Soxless Boss

Dan Strassberg
Sat May 6 17:02:22 EDT 2006

Yeah, but it's a bookkeeping issue. What you say is true for directional US
AMs but, by FCC regulations, not for directional US FMs. But it IS true for
directional Canadian FMs. As I understand it, powers stated for directional
Canadian FMs are based on the RMS power over 360 degrees (as is the case for
all US AMs, directional or not). However, CPs for directional Canadian FMs
also state the "peak" power based on the maximum field in the horizontal
plane. Powers stated for directional FMs in the US are based only on the
maximum field in the horizontal plane. Therefore, a directional FM in the US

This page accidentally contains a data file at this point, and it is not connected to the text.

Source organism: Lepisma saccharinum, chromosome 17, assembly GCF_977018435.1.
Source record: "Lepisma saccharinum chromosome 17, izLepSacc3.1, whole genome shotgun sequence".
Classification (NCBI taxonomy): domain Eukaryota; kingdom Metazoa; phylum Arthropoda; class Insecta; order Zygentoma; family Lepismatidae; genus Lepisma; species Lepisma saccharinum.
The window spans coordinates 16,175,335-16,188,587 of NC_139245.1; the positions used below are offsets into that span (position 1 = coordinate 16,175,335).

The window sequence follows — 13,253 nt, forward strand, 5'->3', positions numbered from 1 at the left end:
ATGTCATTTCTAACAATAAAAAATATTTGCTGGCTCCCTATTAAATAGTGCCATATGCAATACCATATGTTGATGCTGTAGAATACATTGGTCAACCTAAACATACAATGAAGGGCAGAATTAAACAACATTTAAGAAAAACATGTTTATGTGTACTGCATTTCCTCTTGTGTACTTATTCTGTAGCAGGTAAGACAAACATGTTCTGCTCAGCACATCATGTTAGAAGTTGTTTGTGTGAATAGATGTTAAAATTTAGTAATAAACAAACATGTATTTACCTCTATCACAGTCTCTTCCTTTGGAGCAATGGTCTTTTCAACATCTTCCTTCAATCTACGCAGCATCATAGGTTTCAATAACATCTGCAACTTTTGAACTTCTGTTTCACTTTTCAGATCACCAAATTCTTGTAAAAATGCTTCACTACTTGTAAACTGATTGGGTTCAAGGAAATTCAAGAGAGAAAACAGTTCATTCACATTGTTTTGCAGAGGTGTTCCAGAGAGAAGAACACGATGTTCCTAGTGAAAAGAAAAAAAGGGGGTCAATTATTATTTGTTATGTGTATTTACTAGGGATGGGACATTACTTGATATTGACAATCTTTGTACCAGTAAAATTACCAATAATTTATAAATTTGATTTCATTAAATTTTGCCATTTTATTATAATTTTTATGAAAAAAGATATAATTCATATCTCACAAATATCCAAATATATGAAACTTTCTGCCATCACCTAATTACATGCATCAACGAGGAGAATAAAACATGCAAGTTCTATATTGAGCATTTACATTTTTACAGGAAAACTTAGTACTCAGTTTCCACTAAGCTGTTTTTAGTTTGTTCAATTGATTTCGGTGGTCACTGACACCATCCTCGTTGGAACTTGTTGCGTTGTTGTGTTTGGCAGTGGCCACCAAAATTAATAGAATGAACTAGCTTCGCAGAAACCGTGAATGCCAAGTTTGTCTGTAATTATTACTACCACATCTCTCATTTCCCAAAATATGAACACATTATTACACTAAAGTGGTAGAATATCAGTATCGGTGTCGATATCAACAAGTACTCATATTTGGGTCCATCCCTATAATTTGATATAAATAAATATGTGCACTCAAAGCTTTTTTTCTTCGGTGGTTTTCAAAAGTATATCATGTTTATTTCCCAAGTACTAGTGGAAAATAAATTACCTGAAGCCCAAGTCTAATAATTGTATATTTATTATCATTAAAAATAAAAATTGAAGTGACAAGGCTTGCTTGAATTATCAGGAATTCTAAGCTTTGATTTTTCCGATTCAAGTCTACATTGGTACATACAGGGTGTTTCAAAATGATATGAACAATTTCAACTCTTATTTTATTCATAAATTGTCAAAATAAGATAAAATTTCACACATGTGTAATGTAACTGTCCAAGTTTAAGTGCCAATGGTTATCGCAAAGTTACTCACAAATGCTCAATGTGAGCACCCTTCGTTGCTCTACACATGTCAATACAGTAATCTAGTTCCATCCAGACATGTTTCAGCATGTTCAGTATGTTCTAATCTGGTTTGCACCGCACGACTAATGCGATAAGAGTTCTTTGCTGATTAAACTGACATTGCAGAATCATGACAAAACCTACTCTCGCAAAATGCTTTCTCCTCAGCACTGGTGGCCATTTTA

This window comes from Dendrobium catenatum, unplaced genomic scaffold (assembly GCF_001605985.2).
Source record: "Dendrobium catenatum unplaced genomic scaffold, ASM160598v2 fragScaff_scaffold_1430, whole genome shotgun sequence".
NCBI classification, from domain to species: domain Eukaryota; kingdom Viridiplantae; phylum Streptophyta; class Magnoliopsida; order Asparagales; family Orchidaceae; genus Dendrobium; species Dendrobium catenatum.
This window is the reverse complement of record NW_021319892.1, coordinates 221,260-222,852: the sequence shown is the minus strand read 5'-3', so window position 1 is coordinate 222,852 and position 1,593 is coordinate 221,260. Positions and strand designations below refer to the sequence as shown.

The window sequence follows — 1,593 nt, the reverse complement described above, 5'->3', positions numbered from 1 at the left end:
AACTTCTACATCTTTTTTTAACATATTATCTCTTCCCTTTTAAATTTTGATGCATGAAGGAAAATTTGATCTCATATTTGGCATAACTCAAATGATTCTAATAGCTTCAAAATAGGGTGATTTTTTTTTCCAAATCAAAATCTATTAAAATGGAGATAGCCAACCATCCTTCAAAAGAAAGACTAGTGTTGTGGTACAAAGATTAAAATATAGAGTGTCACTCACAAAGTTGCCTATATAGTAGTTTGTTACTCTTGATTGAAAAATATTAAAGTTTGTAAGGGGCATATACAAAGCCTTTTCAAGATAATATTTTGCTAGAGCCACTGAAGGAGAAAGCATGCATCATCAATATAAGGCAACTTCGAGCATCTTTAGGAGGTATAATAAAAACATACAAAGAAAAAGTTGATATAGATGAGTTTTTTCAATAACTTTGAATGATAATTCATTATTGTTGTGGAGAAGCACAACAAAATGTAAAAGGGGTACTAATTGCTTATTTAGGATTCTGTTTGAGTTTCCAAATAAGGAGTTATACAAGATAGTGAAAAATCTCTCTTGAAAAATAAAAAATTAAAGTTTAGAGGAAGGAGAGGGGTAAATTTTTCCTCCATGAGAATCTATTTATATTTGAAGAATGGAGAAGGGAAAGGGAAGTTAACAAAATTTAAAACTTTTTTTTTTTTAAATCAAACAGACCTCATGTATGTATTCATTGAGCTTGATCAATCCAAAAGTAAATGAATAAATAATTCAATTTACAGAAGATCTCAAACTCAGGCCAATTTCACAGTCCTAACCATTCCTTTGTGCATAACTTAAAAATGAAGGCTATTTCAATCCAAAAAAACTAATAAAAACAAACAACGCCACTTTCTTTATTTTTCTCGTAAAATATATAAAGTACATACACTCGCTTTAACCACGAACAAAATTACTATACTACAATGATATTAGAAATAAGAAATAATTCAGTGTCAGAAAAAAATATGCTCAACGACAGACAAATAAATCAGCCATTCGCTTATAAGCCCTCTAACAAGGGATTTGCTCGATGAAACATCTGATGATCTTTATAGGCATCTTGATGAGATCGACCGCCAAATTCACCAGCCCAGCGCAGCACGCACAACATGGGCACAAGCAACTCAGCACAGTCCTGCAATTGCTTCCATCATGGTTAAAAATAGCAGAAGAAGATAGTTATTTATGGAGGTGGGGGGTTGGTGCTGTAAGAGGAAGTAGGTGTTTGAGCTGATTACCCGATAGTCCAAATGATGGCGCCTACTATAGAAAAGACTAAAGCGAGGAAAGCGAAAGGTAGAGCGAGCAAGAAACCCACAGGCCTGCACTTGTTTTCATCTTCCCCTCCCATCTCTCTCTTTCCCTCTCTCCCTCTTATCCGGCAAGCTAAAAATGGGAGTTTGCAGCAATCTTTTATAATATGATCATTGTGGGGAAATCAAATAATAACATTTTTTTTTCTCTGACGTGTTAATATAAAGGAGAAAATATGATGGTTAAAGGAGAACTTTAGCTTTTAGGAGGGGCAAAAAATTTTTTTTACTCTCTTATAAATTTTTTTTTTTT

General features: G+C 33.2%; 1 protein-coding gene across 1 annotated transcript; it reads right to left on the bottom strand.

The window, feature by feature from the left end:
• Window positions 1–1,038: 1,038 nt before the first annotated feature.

can have an RMS power that is substantially lower than the power the station
advertises on its stationery, which is what the Canadians call peak power
but the US calls simply "power." The Canadian method is more precise--and
some would say more accurate.

Dan Strassberg,
eFax 707-215-6367

----- Original Message -----
From: "Stephanie Weil" <>
To: "Larry Weil" <>
Cc: <>
Sent: Saturday, May 06, 2006 4:14 PM
Subject: Re: Soxless Boss

> On Sat, May 6, 2006 16:00, Larry Weil said:
> > But I always thought that directional AM's have no forward gain, that
> > the only purpose of being directional is to protect the signals of
> > other stations on the same or adjacent frequencies.  Am I wrong?
> Yeah, but picture it like squeezing a balloon.  That extra air (signal)
> has to go somewhere.
> So if the pattern is pinched in over here, it gets augmented over there.
> --
> Stephanie Weil
> New York City, NY, USA

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